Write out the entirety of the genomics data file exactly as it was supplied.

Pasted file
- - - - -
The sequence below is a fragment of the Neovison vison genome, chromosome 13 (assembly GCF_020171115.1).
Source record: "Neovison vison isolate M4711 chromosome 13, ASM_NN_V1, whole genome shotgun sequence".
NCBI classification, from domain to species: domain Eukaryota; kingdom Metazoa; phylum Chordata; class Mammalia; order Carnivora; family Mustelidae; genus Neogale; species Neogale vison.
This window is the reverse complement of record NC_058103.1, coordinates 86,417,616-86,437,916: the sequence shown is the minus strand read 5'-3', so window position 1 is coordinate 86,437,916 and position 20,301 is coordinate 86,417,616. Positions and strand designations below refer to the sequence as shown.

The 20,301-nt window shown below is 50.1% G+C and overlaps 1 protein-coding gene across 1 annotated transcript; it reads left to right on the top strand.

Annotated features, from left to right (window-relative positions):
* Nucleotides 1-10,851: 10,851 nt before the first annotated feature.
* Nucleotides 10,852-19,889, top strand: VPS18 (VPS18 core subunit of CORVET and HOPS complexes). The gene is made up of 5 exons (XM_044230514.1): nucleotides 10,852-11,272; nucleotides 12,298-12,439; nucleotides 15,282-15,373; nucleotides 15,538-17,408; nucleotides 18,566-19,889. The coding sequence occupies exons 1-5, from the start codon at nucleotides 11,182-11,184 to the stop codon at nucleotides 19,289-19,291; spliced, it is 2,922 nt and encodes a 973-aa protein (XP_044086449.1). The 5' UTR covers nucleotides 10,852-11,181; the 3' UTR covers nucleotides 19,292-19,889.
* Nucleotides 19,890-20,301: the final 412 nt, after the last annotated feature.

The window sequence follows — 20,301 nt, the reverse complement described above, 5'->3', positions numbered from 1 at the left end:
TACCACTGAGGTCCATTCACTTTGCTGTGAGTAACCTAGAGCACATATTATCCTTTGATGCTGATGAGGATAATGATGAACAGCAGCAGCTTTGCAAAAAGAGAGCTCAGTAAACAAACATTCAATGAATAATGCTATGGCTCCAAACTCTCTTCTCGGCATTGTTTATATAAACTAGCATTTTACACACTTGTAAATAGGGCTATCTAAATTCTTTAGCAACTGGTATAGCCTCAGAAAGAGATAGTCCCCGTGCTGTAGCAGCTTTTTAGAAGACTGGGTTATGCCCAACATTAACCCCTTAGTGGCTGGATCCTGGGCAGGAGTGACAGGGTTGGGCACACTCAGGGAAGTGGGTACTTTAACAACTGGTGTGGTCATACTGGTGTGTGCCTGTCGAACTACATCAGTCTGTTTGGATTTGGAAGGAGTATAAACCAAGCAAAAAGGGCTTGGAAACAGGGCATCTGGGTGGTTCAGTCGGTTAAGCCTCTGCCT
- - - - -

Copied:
The sequence below is a fragment of the Neovison vison genome, chromosome 13 (assembly GCF_020171115.1).
Source record: "Neovison vison isolate M4711 chromosome 13, ASM_NN_V1, whole genome shotgun sequence".
NCBI classification, from domain to species: domain Eukaryota; kingdom Metazoa; phylum Chordata; class Mammalia; order Carnivora; family Mustelidae; genus Neogale; species Neogale vison.
This window is the reverse complement of record NC_058103.1, coordinates 86,417,616-86,437,916: the sequence shown is the minus strand read 5'-3', so window position 1 is coordinate 86,437,916 and position 20,301 is coordinate 86,417,616. Positions and strand designations below refer to the sequence as shown.

The 20,301-nt window shown below is 50.1% G+C and overlaps 1 protein-coding gene across 1 annotated transcript; it reads left to right on the top strand.

Annotated features, from left to right (window-relative positions):
* Nucleotides 1-10,851: 10,851 nt before the first annotated feature.
* Nucleotides 10,852-19,889, top strand: VPS18 (VPS18 core subunit of CORVET and HOPS complexes). The gene is made up of 5 exons (XM_044230514.1): nucleotides 10,852-11,272; nucleotides 12,298-12,439; nucleotides 15,282-15,373; nucleotides 15,538-17,408; nucleotides 18,566-19,889. The coding sequence occupies exons 1-5, from the start codon at nucleotides 11,182-11,184 to the stop codon at nucleotides 19,289-19,291; spliced, it is 2,922 nt and encodes a 973-aa protein (XP_044086449.1). The 5' UTR covers nucleotides 10,852-11,181; the 3' UTR covers nucleotides 19,292-19,889.
* Nucleotides 19,890-20,301: the final 412 nt, after the last annotated feature.

The window sequence follows — 20,301 nt, the reverse complement described above, 5'->3', positions numbered from 1 at the left end:
TACCACTGAGGTCCATTCACTTTGCTGTGAGTAACCTAGAGCACATATTATCCTTTGATGCTGATGAGGATAATGATGAACAGCAGCAGCTTTGCAAAAAGAGAGCTCAGTAAACAAACATTCAATGAATAATGCTATGGCTCCAAACTCTCTTCTCGGCATTGTTTATATAAACTAGCATTTTACACACTTGTAAATAGGGCTATCTAAATTCTTTAGCAACTGGTATAGCCTCAGAAAGAGATAGTCCCCGTGCTGTAGCAGCTTTTTAGAAGACTGGGTTATGCCCAACATTAACCCCTTAGTGGCTGGATCCTGGGCAGGAGTGACAGGGTTGGGCACACTCAGGGAAGTGGGTACTTTAACAACTGGTGTGGTCATACTGGTGTGTGCCTGTCGAACTACATCAGTCTGTTTGGATTTGGAAGGAGTATAAACCAAGCAAAAAGGGCTTGGAAACAGGGCATCTGGGTGGTTCAGTCGGTTAAGCCTCTGCCT